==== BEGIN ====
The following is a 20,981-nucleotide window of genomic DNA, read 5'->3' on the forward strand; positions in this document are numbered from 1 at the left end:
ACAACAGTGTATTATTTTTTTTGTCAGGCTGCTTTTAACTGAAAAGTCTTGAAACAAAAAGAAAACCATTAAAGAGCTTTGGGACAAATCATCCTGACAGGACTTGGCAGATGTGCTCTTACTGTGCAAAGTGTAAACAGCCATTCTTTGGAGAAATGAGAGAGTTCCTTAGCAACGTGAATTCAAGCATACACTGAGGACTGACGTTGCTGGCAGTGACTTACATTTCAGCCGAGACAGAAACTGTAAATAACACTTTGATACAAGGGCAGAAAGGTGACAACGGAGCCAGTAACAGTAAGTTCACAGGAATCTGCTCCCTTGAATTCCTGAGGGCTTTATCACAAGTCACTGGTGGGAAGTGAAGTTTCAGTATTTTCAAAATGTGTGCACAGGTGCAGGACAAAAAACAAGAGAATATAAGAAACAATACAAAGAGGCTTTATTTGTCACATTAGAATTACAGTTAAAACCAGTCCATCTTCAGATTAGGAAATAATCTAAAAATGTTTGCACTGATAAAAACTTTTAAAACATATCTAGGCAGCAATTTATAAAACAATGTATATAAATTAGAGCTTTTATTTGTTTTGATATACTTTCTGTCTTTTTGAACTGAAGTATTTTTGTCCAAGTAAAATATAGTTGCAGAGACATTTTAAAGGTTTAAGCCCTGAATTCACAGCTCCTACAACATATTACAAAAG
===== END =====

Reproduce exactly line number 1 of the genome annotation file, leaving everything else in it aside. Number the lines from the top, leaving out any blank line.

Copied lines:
The following is a 20,981-nucleotide window of genomic DNA, read 5'->3' on the forward strand; positions in this document are numbered from 1 at the left end: